Breakfast Of Champions: Cold Cereals




There is no doubt that cold cereals revolutionized the American table . not did mom need to cook cereal , eggs or meat, and youngsters could independently prepare something for themselves before avoiding to high school . At the turn of the 20 th century, the creation of dry cereal basically began with two enterprising men who saw the chances and took a big gamble . And breakfast has never been an equivalent .

In the late 1890s, a rather eccentric man named John Harvey Kellogg, ran a health sanitarium in Battle Creek, Michigan, and had created a bland, tasteless food for his patients with digestive issues. a couple of years later, his brother Will decided to mass-market the new food at his new company, Battle Creek Toasted cold cereal Company, adding a touch of sugar to the flakes recipe making it more palatable for the masses, and a star was born.

Around the same time, C. W. Post, who had been a patient at Kellogg's sanitarium, introduced an alternate to coffee called Postum, followed by Grape-Nuts (which don't have anything to try to to with either grapes or nuts) and his version of Kellogg's corn flakes, naming them Post Toasties, and America's breakfasts were never an equivalent .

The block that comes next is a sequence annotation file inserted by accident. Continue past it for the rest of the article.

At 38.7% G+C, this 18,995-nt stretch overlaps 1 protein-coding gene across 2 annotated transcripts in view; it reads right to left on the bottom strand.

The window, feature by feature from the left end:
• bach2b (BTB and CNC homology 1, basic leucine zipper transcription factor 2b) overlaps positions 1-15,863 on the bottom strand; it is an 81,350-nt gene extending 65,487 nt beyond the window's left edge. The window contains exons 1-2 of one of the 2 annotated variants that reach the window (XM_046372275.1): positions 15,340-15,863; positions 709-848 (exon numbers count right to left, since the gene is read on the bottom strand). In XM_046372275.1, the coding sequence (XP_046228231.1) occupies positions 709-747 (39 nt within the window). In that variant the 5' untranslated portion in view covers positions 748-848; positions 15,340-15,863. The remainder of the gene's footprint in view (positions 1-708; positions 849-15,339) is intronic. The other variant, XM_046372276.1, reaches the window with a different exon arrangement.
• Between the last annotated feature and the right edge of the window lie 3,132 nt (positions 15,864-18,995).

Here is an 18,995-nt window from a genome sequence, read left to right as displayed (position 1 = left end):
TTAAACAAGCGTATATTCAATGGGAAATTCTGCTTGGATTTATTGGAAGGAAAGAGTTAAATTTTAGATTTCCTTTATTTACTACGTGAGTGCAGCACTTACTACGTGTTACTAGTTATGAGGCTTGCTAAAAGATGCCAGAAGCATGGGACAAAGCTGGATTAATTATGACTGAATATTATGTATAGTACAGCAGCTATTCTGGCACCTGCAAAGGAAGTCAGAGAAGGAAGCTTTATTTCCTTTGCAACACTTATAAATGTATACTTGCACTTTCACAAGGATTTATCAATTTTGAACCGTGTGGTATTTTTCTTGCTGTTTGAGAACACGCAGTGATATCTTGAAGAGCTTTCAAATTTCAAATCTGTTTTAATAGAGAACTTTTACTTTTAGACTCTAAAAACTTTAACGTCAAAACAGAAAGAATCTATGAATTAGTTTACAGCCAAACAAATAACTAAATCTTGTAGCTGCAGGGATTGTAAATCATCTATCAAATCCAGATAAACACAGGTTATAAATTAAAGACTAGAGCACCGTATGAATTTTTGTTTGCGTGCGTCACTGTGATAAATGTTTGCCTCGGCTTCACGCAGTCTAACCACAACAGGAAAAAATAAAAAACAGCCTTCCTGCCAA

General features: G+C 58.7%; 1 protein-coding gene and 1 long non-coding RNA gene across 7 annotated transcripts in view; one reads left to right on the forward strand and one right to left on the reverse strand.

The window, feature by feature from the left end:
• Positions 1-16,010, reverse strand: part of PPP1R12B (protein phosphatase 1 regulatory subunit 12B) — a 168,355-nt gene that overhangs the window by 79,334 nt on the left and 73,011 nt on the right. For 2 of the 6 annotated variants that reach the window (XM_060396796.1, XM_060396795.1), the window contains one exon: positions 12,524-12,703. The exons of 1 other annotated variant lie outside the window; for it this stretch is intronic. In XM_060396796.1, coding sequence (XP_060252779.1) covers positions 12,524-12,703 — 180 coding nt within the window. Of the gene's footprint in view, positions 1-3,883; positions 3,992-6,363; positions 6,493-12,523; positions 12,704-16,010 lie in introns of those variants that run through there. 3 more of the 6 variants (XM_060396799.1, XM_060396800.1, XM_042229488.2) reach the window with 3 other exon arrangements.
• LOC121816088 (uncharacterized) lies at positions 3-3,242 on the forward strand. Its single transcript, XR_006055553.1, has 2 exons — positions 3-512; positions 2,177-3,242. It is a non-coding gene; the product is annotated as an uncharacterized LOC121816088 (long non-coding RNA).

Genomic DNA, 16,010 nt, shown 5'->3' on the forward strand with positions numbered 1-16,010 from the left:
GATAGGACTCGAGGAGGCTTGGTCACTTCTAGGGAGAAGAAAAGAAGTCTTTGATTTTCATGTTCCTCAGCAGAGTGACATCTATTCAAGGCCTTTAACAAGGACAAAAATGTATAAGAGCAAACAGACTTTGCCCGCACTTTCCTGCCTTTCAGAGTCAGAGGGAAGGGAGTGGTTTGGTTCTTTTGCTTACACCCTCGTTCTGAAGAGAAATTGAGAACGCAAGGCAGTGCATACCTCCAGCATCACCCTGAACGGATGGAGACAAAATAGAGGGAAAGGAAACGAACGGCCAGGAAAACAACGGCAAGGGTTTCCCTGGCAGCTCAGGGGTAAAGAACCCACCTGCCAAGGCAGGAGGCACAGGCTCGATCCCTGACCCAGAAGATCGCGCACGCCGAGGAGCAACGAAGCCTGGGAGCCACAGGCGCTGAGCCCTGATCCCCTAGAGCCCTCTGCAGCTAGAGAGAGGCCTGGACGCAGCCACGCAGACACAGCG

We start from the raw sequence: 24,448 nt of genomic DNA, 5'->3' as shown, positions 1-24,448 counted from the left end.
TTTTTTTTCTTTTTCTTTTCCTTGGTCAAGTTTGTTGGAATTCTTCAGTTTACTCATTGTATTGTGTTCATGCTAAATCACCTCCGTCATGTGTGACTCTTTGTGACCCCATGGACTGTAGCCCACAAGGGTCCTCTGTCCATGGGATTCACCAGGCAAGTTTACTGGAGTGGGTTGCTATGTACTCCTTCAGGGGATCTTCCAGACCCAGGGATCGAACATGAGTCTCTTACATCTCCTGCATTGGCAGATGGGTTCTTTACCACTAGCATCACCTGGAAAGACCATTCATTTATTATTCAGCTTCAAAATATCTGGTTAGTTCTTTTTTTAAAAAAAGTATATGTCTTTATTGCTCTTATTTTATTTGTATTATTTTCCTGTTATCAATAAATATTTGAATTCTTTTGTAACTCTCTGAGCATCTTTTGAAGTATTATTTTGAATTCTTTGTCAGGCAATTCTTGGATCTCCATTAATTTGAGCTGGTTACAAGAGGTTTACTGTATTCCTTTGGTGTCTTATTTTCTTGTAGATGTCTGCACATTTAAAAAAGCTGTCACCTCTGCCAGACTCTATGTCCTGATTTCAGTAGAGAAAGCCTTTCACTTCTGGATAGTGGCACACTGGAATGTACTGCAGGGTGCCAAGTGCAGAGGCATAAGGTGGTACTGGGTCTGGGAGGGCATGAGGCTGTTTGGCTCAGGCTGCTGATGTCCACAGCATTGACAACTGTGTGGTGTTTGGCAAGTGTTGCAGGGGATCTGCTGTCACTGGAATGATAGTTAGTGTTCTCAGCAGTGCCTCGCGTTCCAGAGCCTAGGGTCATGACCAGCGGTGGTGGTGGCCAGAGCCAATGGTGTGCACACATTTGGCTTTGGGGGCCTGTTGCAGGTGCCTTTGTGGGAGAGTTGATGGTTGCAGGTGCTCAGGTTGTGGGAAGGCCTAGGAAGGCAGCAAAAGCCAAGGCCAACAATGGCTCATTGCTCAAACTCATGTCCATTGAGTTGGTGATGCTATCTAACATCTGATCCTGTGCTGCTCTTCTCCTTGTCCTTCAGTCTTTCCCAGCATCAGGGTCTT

Both men could thank an enterprising gentleman by the name of Sylvester Graham, who forty years earlier had experimented with whole wheat flour , marketing it to assist "digestive problems." He created a breakfast cereal that was dried and broken into shapes so hard they needed to be soaked in milk overnight, which he called granula (the father of granola and graham crackers).

Capitalizing thereon original idea, in 1898 the National Biscuit Company (Nabisco) began producing graham crackers supported the experiments of Sylvester Graham, first promoting them as a "digestive" cracker for people with stomach problems; (Seems tons of individuals had digestive problems even some time past .)

Fast forward and other companies were sitting up and taking notice. The Quaker Oats Company, acquired a way which forced rice grains to explode and commenced marketing cold cereal and cold cereal , calling them a marvel of food science which was "the first food shot from guns" (oh boy, would they are available under attack for that one today, no pun intended);

1920s Wheaties was introduced and cleverly targeted athletes as they proclaimed to be the "Breakfast of Champions;"

The 1930s saw The Ralston Purina company introduce an early version of Wheat Chex, calling it Shredded Ralston (sounds a touch painful);

Soon Cheerios appeared and would become the best-selling cereal in America, worth about $1 billion in sales in 2015.

No one can dispute the convenience and flexibility of dry packaged cereal. within the last fifty years, this multi-billion dollar industry has spun off multiple uses, unlimited possibilities and targeted kids with clever packaging, outrageous names, flavors, colors and choices (all loaded with sugar of course). What might be more American than corn flakes?

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